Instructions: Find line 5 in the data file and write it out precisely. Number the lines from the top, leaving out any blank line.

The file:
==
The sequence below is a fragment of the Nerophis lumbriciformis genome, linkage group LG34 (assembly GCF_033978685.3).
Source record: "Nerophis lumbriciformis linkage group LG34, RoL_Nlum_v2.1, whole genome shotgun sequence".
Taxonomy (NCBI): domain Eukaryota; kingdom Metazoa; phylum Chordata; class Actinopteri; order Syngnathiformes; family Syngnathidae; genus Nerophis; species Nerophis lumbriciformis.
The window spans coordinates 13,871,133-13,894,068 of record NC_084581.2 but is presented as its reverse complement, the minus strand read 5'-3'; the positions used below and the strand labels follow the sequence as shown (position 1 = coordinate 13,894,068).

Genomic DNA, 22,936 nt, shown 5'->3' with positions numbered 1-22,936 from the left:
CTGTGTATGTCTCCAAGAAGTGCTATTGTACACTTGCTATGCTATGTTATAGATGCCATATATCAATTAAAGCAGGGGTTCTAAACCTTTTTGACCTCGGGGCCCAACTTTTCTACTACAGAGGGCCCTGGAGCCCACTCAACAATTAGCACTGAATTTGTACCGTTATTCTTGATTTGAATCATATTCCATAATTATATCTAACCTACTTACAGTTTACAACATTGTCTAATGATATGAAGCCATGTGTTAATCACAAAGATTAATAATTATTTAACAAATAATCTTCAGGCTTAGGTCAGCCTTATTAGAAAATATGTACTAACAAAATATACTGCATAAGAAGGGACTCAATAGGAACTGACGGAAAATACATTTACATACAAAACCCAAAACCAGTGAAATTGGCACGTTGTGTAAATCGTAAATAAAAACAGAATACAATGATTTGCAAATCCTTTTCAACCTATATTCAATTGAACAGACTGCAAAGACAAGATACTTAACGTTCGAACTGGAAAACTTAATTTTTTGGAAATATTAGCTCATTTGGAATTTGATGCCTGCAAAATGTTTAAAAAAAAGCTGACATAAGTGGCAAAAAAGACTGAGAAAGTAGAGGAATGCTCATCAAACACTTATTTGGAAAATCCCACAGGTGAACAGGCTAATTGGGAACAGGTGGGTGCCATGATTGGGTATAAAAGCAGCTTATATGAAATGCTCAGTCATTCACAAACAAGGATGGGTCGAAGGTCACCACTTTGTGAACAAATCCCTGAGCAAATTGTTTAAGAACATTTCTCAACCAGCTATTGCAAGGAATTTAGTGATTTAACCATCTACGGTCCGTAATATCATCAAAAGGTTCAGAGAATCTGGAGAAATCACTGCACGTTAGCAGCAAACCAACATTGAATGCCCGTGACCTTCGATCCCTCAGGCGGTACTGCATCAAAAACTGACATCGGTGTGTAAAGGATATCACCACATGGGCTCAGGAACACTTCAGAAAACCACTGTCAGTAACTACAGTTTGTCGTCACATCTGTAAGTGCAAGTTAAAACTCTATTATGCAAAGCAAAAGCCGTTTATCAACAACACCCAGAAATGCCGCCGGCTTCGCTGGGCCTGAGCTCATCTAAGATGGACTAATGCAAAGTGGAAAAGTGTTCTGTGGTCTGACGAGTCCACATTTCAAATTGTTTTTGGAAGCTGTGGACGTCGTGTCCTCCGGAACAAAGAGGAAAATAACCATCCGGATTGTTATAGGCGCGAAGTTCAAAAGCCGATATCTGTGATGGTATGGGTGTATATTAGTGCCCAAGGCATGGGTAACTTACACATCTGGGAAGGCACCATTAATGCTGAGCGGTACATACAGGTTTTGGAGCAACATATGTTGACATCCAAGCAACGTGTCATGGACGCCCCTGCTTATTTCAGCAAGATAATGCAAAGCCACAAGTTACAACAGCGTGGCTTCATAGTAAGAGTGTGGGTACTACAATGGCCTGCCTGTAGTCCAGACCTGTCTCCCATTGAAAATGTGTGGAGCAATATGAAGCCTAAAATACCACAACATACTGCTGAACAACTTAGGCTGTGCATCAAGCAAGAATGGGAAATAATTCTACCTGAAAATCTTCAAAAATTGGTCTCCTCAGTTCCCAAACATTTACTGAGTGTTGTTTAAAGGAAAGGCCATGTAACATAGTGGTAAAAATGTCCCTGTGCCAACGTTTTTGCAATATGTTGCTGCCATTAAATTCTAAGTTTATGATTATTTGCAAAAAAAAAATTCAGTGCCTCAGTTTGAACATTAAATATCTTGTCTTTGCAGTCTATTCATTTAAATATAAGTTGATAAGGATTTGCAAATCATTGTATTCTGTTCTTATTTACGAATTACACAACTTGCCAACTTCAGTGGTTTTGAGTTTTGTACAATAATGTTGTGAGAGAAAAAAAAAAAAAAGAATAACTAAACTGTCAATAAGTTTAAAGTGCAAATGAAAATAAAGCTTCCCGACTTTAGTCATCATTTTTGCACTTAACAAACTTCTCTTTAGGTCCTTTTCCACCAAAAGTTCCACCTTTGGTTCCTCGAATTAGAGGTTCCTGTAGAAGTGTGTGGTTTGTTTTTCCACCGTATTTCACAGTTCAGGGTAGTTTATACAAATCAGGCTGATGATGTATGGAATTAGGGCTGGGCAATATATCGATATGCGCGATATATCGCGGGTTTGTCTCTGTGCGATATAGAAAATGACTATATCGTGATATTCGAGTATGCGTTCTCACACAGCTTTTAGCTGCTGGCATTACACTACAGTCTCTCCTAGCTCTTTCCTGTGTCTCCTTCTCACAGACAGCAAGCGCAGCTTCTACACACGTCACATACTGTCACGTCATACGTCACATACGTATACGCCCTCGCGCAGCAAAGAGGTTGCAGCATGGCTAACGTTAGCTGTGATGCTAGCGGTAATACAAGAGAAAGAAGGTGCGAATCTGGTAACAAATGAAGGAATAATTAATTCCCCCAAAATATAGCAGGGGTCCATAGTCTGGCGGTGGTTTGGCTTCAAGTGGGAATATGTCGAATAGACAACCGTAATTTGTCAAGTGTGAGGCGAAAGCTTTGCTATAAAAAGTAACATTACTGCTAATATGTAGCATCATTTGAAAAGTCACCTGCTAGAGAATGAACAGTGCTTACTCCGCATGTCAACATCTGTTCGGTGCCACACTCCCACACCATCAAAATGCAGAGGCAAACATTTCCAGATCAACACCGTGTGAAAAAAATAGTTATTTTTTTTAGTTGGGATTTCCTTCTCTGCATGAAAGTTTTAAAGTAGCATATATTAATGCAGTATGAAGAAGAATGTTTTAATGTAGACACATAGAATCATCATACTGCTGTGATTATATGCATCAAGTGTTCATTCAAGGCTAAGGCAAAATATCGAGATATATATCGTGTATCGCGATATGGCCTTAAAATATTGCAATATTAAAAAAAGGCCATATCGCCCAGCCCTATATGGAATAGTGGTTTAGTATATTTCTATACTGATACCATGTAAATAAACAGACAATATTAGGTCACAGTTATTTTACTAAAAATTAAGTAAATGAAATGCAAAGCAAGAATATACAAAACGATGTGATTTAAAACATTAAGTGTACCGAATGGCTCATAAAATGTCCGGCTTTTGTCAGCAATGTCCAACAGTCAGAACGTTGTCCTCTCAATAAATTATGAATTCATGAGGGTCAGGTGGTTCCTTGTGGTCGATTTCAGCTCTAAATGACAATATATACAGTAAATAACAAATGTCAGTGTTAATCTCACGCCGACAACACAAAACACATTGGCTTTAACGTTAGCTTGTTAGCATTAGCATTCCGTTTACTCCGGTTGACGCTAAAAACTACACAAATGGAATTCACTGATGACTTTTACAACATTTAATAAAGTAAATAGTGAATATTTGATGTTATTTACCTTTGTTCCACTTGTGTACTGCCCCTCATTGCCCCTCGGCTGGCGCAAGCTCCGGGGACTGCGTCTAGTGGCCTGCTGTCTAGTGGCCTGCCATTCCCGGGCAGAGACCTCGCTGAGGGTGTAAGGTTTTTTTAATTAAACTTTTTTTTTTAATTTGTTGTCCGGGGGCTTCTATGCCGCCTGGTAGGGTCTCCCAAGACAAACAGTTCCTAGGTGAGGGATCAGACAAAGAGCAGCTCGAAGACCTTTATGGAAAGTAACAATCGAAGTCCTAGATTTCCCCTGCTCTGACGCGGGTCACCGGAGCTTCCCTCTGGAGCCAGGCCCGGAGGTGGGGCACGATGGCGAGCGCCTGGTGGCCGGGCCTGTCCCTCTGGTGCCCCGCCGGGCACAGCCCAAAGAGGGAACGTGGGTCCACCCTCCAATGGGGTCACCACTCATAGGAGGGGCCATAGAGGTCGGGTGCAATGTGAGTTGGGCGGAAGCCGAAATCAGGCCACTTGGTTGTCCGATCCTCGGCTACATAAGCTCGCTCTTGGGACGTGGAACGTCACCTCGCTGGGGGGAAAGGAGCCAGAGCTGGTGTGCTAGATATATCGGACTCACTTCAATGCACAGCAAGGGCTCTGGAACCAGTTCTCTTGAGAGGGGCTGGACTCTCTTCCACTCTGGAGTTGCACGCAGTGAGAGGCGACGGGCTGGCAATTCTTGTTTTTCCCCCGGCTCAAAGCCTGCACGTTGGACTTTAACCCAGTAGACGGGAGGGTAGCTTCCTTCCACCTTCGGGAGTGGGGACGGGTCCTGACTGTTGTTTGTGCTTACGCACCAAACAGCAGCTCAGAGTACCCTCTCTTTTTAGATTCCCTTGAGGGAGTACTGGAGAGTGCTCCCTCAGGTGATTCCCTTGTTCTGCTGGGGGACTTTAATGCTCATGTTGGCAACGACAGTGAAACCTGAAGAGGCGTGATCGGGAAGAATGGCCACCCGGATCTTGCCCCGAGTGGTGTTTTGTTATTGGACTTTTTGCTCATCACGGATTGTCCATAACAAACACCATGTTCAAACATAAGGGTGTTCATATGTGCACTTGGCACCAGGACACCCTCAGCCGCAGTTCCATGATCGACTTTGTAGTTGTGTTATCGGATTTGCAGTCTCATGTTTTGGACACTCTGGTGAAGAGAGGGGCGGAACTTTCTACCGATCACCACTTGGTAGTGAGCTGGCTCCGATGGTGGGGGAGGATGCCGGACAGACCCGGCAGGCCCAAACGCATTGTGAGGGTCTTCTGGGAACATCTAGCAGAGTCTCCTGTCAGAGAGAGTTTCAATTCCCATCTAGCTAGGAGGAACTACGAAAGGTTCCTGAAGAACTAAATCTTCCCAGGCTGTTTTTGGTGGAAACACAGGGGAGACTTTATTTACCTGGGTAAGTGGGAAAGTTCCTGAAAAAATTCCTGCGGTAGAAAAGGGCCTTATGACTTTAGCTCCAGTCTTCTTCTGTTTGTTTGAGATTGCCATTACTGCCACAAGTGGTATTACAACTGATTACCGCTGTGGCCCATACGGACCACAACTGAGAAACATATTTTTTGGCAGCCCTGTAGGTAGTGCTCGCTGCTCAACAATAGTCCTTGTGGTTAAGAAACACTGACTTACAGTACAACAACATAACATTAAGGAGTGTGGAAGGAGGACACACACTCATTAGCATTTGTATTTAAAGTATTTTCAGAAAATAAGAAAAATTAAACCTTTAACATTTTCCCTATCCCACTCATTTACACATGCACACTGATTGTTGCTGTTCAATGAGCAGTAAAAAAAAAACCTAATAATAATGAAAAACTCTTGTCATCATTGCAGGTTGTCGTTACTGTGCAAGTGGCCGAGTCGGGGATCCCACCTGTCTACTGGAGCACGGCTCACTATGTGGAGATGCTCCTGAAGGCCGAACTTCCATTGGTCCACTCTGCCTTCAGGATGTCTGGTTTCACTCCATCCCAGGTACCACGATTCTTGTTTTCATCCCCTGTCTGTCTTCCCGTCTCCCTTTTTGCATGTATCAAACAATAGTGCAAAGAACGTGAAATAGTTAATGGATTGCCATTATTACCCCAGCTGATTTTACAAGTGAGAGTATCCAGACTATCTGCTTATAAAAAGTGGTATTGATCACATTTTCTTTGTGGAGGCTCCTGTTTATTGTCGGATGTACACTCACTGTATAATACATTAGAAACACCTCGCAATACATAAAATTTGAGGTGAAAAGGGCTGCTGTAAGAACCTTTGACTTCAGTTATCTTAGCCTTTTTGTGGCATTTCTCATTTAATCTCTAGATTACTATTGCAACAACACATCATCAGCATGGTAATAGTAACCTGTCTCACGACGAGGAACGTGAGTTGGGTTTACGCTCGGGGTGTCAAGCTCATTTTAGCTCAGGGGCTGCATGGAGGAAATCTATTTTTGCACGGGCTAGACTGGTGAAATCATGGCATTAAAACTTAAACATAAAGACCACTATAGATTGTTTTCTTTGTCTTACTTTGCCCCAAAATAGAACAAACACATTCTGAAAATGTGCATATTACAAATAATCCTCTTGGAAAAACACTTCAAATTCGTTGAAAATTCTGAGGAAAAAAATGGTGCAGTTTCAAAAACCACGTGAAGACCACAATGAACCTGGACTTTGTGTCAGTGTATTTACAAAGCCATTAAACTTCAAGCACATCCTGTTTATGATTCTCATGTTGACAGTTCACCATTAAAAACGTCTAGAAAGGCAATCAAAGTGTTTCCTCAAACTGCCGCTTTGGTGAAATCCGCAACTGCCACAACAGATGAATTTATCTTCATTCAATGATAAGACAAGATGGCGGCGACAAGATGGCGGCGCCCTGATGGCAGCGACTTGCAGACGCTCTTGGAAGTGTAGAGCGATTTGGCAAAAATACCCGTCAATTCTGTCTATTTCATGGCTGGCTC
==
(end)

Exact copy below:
Genomic DNA, 22,936 nt, shown 5'->3' with positions numbered 1-22,936 from the left: